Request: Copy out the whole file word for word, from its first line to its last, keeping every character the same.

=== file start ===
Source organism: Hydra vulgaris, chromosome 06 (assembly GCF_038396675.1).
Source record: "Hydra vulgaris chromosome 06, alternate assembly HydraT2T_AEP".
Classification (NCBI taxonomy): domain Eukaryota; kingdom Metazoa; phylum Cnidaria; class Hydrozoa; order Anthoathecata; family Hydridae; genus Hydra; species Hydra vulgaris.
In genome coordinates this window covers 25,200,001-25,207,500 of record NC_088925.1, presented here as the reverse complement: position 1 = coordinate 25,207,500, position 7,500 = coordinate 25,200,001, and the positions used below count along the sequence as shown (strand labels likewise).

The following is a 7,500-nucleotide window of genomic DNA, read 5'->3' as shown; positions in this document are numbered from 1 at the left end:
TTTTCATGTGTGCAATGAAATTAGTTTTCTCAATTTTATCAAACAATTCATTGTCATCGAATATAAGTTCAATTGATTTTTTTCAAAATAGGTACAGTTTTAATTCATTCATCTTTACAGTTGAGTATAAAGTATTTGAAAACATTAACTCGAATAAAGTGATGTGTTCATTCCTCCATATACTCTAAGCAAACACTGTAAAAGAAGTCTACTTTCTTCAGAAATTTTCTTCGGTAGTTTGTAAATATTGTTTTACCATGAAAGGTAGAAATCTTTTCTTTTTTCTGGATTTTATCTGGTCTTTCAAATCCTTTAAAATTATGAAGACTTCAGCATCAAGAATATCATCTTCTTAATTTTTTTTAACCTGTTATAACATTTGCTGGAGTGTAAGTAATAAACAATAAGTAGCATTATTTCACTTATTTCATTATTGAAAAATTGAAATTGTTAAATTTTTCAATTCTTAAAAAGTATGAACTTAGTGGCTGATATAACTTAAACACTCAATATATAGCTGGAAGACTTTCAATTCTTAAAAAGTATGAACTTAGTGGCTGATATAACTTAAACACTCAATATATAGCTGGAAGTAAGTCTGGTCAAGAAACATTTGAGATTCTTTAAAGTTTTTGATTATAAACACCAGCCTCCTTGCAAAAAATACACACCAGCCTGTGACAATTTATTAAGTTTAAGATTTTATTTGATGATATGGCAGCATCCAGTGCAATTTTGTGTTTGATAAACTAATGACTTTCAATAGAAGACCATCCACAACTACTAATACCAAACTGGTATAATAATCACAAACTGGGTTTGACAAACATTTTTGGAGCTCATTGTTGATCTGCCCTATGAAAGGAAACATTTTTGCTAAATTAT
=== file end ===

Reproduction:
Source organism: Hydra vulgaris, chromosome 06 (assembly GCF_038396675.1).
Source record: "Hydra vulgaris chromosome 06, alternate assembly HydraT2T_AEP".
Classification (NCBI taxonomy): domain Eukaryota; kingdom Metazoa; phylum Cnidaria; class Hydrozoa; order Anthoathecata; family Hydridae; genus Hydra; species Hydra vulgaris.
In genome coordinates this window covers 25,200,001-25,207,500 of record NC_088925.1, presented here as the reverse complement: position 1 = coordinate 25,207,500, position 7,500 = coordinate 25,200,001, and the positions used below count along the sequence as shown (strand labels likewise).

The following is a 7,500-nucleotide window of genomic DNA, read 5'->3' as shown; positions in this document are numbered from 1 at the left end:
TTTTCATGTGTGCAATGAAATTAGTTTTCTCAATTTTATCAAACAATTCATTGTCATCGAATATAAGTTCAATTGATTTTTTTCAAAATAGGTACAGTTTTAATTCATTCATCTTTACAGTTGAGTATAAAGTATTTGAAAACATTAACTCGAATAAAGTGATGTGTTCATTCCTCCATATACTCTAAGCAAACACTGTAAAAGAAGTCTACTTTCTTCAGAAATTTTCTTCGGTAGTTTGTAAATATTGTTTTACCATGAAAGGTAGAAATCTTTTCTTTTTTCTGGATTTTATCTGGTCTTTCAAATCCTTTAAAATTATGAAGACTTCAGCATCAAGAATATCATCTTCTTAATTTTTTTTAACCTGTTATAACATTTGCTGGAGTGTAAGTAATAAACAATAAGTAGCATTATTTCACTTATTTCATTATTGAAAAATTGAAATTGTTAAATTTTTCAATTCTTAAAAAGTATGAACTTAGTGGCTGATATAACTTAAACACTCAATATATAGCTGGAAGACTTTCAATTCTTAAAAAGTATGAACTTAGTGGCTGATATAACTTAAACACTCAATATATAGCTGGAAGTAAGTCTGGTCAAGAAACATTTGAGATTCTTTAAAGTTTTTGATTATAAACACCAGCCTCCTTGCAAAAAATACACACCAGCCTGTGACAATTTATTAAGTTTAAGATTTTATTTGATGATATGGCAGCATCCAGTGCAATTTTGTGTTTGATAAACTAATGACTTTCAATAGAAGACCATCCACAACTACTAATACCAAACTGGTATAATAATCACAAACTGGGTTTGACAAACATTTTTGGAGCTCATTGTTGATCTGCCCTATGAAAGGAAACATTTTTGCTAAATTAT